Willowcrest (December 13th)
Based on facility policies and procedures, review of clinical records and interviews with staff, it was determined that the nursing home failed to consult with the resident’s physician regarding elevated blood sugars for two of 16 residents reviewed. The findings included the following: Review of Resident R54’s clinical record revealed nursing documentation indicating that the resident was admitted to the facility on an unspecified date with an undisclosed diagnosis. Review of facility policy, Bedside Blood Glucose Testing, effective date October 31, 2011, revealed no documentation that the resident’s physician and/or kidney transplant physician or team was notified of elevated levels. Interview with Employee E3 on December 12, 2012, at 1:45 p.m. confirmed these elevated levels should have been reported to the resident’s physician and/or transplant team. Resident CL2 was admitted to the facility on an unspecified date with an undisclosed diagnosis. The physician ordered insulin to be administered through an insulin pump for Resident CL2. The physician also ordered glucometer readings to be taken before meals and at the hour of sleep Clinical record documentation revealed that a glucometer reading was obtained on August 3, 2012 of a blood glucose level of 279 mg/dl. There was no clinical record documentation to indicate that the physician had been notified of the blood glucose level of 279 mg/dl on August 3, 2012. This lack of contact with the physician was confirmed during an interview with the nursing room manager, Employee E4, at 1:00 p.m., on December 13, 2012. According to the facility’s established policies and procedures for the use of insulin pumps, the nursing staff was expected to the contact the physician and temporarily discontinue the insulin pump for glucometer readings above 250 mg/dl.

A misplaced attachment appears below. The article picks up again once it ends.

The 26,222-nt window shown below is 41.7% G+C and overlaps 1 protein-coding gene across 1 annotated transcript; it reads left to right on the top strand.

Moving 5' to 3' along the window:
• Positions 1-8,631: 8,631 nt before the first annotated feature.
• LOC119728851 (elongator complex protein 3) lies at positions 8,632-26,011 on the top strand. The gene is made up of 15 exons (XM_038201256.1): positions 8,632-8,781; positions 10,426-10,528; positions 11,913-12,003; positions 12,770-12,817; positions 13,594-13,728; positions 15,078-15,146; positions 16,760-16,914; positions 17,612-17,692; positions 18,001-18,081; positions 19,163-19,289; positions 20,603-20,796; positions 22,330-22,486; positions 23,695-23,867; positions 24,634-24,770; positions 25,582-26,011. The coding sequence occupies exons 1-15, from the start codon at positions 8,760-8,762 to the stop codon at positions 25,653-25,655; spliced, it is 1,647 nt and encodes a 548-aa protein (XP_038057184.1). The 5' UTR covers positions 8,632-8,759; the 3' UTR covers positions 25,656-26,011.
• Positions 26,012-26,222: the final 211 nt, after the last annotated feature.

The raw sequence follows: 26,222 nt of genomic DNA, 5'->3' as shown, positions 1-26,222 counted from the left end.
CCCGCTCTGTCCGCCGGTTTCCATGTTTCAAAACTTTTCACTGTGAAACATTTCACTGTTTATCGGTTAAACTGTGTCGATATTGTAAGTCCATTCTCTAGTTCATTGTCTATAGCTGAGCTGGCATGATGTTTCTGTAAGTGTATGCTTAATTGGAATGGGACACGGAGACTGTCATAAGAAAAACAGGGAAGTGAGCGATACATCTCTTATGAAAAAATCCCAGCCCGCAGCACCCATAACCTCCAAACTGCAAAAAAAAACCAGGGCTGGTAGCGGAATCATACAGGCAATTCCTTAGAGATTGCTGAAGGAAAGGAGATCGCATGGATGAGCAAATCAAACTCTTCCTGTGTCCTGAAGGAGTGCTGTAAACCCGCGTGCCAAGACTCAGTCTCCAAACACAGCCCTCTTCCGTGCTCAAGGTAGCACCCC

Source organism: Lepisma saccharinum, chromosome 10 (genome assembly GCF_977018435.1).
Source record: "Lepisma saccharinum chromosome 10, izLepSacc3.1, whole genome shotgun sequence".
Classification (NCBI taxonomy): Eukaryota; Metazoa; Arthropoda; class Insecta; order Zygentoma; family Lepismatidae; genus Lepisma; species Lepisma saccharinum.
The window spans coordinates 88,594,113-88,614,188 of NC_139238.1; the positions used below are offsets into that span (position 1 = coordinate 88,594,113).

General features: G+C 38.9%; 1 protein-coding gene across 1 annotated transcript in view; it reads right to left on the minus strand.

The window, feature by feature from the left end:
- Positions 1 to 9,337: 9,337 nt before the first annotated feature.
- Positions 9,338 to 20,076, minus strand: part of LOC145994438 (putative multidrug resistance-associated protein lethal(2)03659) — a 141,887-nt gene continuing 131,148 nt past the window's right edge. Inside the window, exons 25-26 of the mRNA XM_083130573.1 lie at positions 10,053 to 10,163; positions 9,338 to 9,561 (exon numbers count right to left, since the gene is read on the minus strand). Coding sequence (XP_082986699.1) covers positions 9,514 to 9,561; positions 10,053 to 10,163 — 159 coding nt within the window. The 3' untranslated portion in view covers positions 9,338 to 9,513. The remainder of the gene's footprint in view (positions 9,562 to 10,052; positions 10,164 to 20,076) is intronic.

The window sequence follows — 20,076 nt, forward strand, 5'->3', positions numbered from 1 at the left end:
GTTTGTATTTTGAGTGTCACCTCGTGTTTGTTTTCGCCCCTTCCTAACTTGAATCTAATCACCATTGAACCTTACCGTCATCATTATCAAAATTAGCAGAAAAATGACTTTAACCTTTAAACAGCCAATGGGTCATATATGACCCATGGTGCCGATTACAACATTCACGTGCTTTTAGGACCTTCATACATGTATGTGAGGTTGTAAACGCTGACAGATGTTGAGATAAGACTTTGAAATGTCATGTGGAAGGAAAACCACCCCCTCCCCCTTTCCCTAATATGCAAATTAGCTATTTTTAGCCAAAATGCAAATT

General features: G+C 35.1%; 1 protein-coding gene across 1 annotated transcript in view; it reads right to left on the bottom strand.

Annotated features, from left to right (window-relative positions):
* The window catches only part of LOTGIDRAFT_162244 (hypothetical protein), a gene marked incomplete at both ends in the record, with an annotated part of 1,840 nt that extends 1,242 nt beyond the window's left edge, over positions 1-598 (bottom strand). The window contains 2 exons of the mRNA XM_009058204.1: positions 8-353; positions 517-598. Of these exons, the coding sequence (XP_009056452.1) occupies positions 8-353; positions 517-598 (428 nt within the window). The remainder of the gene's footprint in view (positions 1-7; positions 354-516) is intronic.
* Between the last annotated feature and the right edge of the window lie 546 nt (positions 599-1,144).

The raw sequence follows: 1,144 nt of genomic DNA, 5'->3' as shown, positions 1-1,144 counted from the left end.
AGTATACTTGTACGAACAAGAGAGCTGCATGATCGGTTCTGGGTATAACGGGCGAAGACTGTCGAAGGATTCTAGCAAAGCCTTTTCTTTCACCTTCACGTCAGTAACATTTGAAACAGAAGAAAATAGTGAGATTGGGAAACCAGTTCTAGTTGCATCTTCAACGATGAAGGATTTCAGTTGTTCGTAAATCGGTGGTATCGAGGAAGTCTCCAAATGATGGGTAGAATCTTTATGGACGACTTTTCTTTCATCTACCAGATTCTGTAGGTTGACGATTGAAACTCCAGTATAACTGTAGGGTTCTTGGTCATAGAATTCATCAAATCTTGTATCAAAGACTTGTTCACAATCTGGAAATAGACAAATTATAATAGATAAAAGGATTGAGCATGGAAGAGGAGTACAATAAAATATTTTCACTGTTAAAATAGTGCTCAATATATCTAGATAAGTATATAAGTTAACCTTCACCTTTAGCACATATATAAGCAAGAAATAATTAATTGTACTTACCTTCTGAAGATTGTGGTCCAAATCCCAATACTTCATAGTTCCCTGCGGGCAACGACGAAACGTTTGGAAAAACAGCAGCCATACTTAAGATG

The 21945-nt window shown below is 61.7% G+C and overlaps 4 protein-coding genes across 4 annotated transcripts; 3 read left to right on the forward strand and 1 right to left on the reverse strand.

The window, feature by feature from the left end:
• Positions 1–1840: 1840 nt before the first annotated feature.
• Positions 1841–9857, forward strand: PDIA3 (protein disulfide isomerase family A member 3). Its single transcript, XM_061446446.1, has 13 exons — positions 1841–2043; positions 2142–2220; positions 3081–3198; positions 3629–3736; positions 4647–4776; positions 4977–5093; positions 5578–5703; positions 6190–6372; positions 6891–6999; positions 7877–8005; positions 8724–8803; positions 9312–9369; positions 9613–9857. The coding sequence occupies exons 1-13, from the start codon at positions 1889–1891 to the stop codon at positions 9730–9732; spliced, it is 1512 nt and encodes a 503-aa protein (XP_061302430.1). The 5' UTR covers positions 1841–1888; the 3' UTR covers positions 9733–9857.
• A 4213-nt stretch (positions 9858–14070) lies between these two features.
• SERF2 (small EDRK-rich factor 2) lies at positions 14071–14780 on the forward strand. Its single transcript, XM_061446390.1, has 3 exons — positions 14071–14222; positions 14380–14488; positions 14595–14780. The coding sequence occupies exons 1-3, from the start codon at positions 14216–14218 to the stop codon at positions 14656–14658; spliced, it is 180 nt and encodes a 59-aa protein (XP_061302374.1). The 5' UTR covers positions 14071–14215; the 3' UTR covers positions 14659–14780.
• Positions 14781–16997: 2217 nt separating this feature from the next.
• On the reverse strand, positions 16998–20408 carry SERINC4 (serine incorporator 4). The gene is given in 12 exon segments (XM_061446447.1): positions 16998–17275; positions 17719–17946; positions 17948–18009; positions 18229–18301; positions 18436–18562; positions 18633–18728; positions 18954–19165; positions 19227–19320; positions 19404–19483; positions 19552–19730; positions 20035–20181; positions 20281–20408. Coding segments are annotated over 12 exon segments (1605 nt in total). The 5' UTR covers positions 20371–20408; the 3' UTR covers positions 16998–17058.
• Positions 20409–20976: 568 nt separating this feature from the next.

Based on staff and resident interviews, clinical record review and review of facility policy and procedure, it was determined that the Philadelphia nursing home failed to determine safe self administration of medication for one of 16 residents reviewed. Findings included the following: In an interview with Employee E4, licensed nurse, on December 11, 2012, at 9:15 a.m., revealed that the resident was not assessed by staff for competency of safety using and storing of the medication left at the bedside. An interview with Resident R10 on December 11, 2012 at 10:45 a.m., confirmed that the medication inhaler was at the bedside. Review of the facility’s policy and procedure, Self-Administration of Medication Policy, dated December 21, 2009 and reviewed yearly revealed that the interdisciplinary team would assess the resident prior to self administration of medication for competence and proper storage of the medication.
Based on staff interviews, review of facility policy and procedures and clinical record review it was determined that the facility failed to perform diagnosis screening on admission to the facility for one of the 16 residents interviewed. Findings included the following: Review of Resident R10’s clinical record revealed that the resident was admitted to the facility on an unspecified date and that the resident was not provided with a diagnosis screening to rule out if the resident had an undisclosed diagnosis to prevent the spread of this infection.